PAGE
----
NASA probe makes new discoveries on asteroid Bennu

Asteroid Bennu

OSIRIS-REx spacecraft, via Wikimedia Commons

NASA's OSIRIS-REx spacecraft is orbiting the asteroid Bennu in preparation for its sample collection run.

Now it's clear that what actually speckles Bennu's surface is a shocking series of hefty boulders, some of which could be as large as 150 feet across.

In the study, published in the Nature Astronomy journal, the team identified infrared properties similar to those in a type of meteorite called carbonaceous chondrites. While a few other active asteroids are known, they represent only a few dozen out of the thousands of observed asteroids in the solar system - and have never been seen from such a prized vantage point. If you were standing inside the boundaries of Bennu's Roche lobe and slipped on a banana peel, for example, not much would happen-you'd be captured by the lobe and fall back to the surface. The OSIRIS-REx team determined the particles do not pose a threat to the spacecraft or the mission.

The discovery of plumes is one of the biggest surprises of my scientific career.

'And the rugged terrain went against all of our predictions. Bennu is already surprising us, and our exciting journey there is just getting started. In fact, it is doing so well, its navigation team knows down to a meter where OSIRIS-REx is heading. The asteroid is full of valuable materials that may even contain clues about how life began.

"It is not trivial to deliver a spacecraft with meter scale resolution to the surface of an asteroid in the microgravity environment", said Lauretta, who nevertheless said he was "confident" that the team would rise to the challenge.

The asteroid Bennu was thought to have wide, open areas suitable for the task.

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Scientists also discovered that the asteroid's spin is speeding up to the tune of around one second per century. While in the main asteroid belt between Mars and Jupiter, these objects would be constantly bombarded by impactors, but once they leave the main belt and become NEAs, they are subject to further evolutionary processes. Data from Earth-based observations had led the team to expect a smooth surface with a few large boulders. Instead, it's rough and crowded with boulders. Separately, two of the spacecraft's instruments, the MapCam color imager and the OSIRIS-REx Thermal Emission Spectrometer (OTES), have made detections of magnetite on Bennu's surface, which bolsters earlier findings indicating the interaction of rock with liquid water on Bennu's parent body.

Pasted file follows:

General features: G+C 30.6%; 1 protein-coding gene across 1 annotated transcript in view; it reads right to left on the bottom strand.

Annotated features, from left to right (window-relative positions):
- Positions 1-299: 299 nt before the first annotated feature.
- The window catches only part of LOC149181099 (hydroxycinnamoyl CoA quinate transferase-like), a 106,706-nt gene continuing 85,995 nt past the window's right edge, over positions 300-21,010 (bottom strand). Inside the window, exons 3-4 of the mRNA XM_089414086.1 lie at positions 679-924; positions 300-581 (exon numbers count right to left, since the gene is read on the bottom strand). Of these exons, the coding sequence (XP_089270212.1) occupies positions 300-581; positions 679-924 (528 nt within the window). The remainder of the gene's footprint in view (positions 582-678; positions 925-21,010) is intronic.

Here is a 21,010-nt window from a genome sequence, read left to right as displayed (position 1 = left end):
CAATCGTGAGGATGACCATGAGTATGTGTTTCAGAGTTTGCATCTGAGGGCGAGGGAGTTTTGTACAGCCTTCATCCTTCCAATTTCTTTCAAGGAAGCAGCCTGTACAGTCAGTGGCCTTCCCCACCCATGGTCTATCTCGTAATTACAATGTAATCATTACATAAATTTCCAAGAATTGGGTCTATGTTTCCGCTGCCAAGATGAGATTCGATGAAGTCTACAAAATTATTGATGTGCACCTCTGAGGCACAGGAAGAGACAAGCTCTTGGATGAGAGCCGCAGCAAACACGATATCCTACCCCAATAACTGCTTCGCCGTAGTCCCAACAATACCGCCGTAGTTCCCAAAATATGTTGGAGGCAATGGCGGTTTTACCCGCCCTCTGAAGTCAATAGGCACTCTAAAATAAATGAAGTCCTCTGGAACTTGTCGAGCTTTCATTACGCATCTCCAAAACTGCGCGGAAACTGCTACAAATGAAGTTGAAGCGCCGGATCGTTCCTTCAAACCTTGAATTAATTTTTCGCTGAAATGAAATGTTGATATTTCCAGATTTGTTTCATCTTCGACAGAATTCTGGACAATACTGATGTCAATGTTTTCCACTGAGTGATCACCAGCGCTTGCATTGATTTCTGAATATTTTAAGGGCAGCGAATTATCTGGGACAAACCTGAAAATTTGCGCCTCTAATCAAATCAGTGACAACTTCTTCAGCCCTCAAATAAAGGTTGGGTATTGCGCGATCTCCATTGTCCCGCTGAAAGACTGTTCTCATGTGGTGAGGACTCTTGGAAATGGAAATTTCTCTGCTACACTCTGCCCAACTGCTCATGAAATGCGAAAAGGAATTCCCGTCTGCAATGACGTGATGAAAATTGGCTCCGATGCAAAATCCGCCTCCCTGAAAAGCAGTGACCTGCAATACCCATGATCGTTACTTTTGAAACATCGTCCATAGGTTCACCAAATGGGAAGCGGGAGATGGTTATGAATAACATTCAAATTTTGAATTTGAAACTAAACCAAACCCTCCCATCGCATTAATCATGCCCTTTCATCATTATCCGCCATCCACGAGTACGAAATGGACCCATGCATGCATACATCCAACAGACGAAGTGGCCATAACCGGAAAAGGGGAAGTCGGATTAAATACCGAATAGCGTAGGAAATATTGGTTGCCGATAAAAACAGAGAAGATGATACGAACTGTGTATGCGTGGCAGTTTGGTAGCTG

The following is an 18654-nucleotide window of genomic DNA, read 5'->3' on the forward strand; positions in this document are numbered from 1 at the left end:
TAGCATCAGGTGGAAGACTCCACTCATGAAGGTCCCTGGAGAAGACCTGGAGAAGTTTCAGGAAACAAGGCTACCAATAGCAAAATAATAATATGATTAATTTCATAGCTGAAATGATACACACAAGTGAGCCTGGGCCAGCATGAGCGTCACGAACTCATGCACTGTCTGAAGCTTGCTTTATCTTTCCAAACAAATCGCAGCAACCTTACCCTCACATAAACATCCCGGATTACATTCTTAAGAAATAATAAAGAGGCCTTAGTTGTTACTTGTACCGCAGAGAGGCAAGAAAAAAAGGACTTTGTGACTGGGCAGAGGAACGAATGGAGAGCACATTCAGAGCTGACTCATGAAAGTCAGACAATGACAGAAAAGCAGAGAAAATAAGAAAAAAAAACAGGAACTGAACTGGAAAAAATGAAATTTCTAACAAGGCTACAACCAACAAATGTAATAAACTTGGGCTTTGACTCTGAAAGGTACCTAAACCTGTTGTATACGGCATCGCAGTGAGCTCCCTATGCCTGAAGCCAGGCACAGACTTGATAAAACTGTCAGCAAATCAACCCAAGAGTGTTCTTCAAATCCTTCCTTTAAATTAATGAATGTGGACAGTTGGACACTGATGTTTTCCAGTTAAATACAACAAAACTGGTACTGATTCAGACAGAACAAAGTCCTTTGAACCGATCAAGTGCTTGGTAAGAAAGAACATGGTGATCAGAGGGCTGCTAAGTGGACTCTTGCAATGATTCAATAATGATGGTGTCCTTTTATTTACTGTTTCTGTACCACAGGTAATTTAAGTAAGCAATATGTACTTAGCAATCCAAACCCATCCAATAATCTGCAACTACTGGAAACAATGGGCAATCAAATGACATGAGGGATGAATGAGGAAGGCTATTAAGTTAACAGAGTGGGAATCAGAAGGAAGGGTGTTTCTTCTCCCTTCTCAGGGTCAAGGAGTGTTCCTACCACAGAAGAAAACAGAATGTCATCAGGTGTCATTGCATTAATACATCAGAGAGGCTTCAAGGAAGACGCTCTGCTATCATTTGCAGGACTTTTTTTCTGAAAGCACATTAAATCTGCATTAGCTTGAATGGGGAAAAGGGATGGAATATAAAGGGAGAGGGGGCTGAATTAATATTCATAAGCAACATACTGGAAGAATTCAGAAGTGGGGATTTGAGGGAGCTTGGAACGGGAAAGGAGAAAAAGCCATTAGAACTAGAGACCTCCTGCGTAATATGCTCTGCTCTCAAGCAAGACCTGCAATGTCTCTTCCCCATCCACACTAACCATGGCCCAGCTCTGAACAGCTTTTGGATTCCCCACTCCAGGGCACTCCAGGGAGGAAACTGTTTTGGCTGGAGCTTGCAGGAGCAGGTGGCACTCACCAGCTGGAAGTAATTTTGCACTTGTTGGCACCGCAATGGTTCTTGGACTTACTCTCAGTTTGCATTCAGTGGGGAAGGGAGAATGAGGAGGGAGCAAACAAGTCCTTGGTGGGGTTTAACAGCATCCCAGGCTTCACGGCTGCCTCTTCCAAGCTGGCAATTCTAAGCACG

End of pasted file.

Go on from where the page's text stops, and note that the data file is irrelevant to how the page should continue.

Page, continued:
Asteroids are easy to imagine as inert rocks flying through space.

"The first three months of OSIRIS-REx's up-close investigation of Bennu have reminded us what discovery is all about-surprises, quick thinking, and flexibility", said Lori Glaze, acting director of the Planetary Science Division at NASA Headquarters in Washington.

One concept into account by OSIRIS-REx's science crew is that the plume outbursts may very well be associated with Bennu's place in its orbit across the solar. OSIRIS-REx has been orbiting the asteroid since December 31 and Bennu is the smallest body to ever be orbited by a spacecraft.

The spacecraft launched on September 8, 2016 at 19:05 EST aboard an Atlas V rocket.

NASA is planning to land a probe called the OSIRIS-REx on the asteroid Bennu, which was more than 120 million kilometers from Earth as of December. It is due to collect a rock sample using its extendable arm but the sampling is proving more hard than anticipated due to the amount of larger boulders on the surface. And as the asteroid's whirling builds up speed, its Roche lobe might also be shrinking, along with the forces that are holding it together. Bennu completes a full revolution about once every four hours.

But over millions of years, that could cause the asteroid to lose pieces or blow apart.

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